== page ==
Network News

X My Profile
View More Activity

Pressure mounting for FCC to intervene in Fox-Cablevision battle, but analysts question ability

Pressure is mounting for the Federal Communications Commission to intervene in the fees dispute between Fox and Cablevision. But some analysts say there are legal doubts about the agency's ability to restore television signals for viewers caught in the battle.

On Wednesday, Commissioner Michael Copps, a Democrat, said in a statement that legislation that has so far prevented the FCC from intervening in retransmission fees negotiations is outdated. But, he said, as an agency that is supposed to serve the public interest, the FCC may have the authority to intervene in the negotiations stalemate that has resulted in a five-day outage of Fox's local channels to New Jersey and New York customers.

"if the Fox-Cablevision dispute proves anything, it is that consumers are clearly not being protected," Copps said in a statement. "I believe the Commission should take a very serious look at whether ‘good faith’ negotiations are indeed occurring. What, indeed, does ‘good faith’ mean in the dog-eat-dog world of big media? If such talks are not taking place, we should move promptly to protect consumers."

The comments come after FCC Chairman Julius Genachowski's criticism of both parties' lobbying war and inabilty to come to an agreement. Senator John Kerry (D-Mass.) has also issued a draft of legislation that would grant the FCC clear authority to mediate negotiations and force broadcasters to keep running their channels during contract disputes.

But analysts said direct intervention would face fierce opposition.

"Any attempt by the FCC to require News Corp. to restore signals to Cablevision would face a better-than-even chance of being reversed in court. It would also set a precedent of intervention that the FCC probably wishes to avoid," Paul Gallant, an investment analyst at Concept Capital, said in a research note. "And as we have noted previously, should the FCC pursue a rulemaking to revise the retrans rules on an industry-wide basis, we believe that too would face a tough court fight."

By Cecilia Kang  | October 20, 2010; 2:39 PM ET
Categories:  FCC  
Save & Share:  Send E-mail   Facebook   Twitter   Digg   Yahoo Buzz   Del.icio.us   StumbleUpon   Technorati   Google Buzz   Previous: Silicon Valley Senate candidates Boxer, Fiorina on net neutrality
Next: FCC to set stage for more broadcast airwaves for mobile devices

Comments

The only tool we have as consumers is to boycott advertisers on News Corps media sites. Let news Corp no that you will no longer buy any products from companies that advertise on their Sites and let the companies know your intentions. It takes a little while to send each company a quick note, but it will have far reaching effects.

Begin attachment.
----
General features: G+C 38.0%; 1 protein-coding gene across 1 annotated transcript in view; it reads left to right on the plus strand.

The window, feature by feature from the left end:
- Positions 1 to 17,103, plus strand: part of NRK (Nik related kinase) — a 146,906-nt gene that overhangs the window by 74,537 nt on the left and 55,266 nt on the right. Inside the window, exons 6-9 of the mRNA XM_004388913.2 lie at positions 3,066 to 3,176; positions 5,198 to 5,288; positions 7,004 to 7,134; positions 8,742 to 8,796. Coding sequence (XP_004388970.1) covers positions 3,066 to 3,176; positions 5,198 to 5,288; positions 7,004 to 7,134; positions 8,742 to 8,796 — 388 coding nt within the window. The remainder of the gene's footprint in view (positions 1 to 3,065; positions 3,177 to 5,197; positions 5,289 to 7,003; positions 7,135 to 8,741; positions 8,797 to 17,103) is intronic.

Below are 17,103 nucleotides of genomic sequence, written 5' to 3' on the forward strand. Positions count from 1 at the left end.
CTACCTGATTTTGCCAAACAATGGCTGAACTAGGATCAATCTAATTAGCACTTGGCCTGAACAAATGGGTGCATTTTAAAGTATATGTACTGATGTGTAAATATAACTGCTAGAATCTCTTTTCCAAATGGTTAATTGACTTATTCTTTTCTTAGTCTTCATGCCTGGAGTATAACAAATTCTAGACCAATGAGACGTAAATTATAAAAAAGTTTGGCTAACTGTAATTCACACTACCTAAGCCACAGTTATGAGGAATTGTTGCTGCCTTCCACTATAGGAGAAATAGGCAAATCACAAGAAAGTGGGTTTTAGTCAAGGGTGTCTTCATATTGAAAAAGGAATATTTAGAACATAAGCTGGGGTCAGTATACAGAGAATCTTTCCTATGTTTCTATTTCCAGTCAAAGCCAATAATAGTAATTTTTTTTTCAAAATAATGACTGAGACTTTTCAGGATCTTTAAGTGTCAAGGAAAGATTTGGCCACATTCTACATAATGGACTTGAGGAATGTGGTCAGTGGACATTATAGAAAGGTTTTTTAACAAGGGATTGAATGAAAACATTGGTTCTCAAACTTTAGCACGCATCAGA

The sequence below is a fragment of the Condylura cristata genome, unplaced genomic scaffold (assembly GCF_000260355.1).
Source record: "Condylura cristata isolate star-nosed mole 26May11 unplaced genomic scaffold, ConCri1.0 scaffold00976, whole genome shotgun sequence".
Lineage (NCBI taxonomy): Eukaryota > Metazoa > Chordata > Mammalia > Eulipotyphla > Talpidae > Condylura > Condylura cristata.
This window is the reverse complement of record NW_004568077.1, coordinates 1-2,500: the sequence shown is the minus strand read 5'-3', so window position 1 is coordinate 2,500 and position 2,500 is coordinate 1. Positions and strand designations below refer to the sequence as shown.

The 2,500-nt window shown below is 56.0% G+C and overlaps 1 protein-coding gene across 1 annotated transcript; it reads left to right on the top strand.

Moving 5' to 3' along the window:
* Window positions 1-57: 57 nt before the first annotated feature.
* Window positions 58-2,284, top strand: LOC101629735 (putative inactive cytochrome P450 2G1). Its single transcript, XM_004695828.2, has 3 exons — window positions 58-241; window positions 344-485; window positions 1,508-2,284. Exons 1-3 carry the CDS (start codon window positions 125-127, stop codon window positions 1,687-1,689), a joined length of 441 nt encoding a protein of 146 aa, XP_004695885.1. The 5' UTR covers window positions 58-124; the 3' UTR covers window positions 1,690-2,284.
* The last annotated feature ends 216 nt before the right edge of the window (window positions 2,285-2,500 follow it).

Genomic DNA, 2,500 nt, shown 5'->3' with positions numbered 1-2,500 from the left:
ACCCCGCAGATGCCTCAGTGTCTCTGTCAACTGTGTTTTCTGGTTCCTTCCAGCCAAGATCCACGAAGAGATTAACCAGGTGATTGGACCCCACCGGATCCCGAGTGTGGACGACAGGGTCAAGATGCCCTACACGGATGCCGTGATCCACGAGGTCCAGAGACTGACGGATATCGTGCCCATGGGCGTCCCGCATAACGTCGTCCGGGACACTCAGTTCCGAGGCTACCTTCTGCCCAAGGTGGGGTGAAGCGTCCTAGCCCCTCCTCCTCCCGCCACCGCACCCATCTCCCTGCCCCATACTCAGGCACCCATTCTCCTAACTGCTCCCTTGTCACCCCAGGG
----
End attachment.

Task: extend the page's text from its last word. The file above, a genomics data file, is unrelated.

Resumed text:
Posted by: jefferyf | October 20, 2010 6:48 PM | Report abuse

Why not just fine both Fox and Cablevision each day the outage continues? The government is good a imposing penalties (think IRS?).

Posted by: TheNervousCat | October 21, 2010 11:04 AM | Report abuse

As a Cablevision subscriber, I no longer care when or if the dispute is resolved, so I set a pin # and blocked ALL the Fox channels. Who needs a half-dead American Idol and the Fox News Liars?

Posted by: VernonHell | October 21, 2010 1:59 PM | Report abuse

I agree with you guys. As far as I am concerned, I don't care if Fox ever comes back on Cable. Within the last few days,
I've realized that there are actually better shows on the other 3 major networks.
I also realized that I missed NCIS, and other shows with some substance instead of
the pap that Fox airs.

Posted by: sammy17 | October 21, 2010 10:17 PM | Report abuse

I agree with you guys. As far as I am concerned, I don't care if Fox ever comes back on Cable. Within the last few days,
I've realized that there are actually better shows on the other 3 major networks.
I also realized that I missed NCIS, and other shows with some substance instead of
the pap that Fox airs.

Posted by: sammy17 | October 21, 2010 10:18 PM | Report abuse

As a Dish Network subscriber, I've already taken action by locking out ALL of Fox's broadcast and cable channels on my TV sets. And as far as I'm concerned, I am boycotting News Corporation. I know how Cablevision subscribers feel. I urge all Cablevision and all Dish Network subscribers to boycott NewsCorp, at least for the duration of this dispute, which I expect to last until at least late-July or early-August at the soonest.

Posted by: WashingtonPost4TJSinMO | October 21, 2010 11:57 PM | Report abuse

As far as im concerned i can live without Fox and MY9 stations, i dont even watch them. However i believe that the cable and dish providers should band together, and conduct a nationwide boycott of ALL Newscorps Fox and MY network programming. See how fast all the companies that pay Newscorp millions of dollars in advertising fees,start to scream. And ,as far as Cablevision is concerned, they should take the $70 million a year that they were giving Newscorp and give it to their 3 million subscribers, as a thank you for sticking with them through this dispute.

Posted by: timbNY | October 27, 2010 6:04 PM | Report abuse

Post a Comment

We encourage users to analyze, comment on and even challenge washingtonpost.com's articles, blogs, reviews and multimedia features.

User reviews and comments that include profanity or personal attacks or other inappropriate comments or material will be removed from the site. Additionally, entries that are unsigned or contain "signatures" by someone other than the actual author will be removed. Finally, we will take steps to block users who violate any of our posting standards, terms of use or privacy policies or any other policies governing this site. Please review the full rules governing commentaries and discussions.




characters remaining

 
 
RSS Feed
Subscribe to The Post

© 2010 The Washington Post Company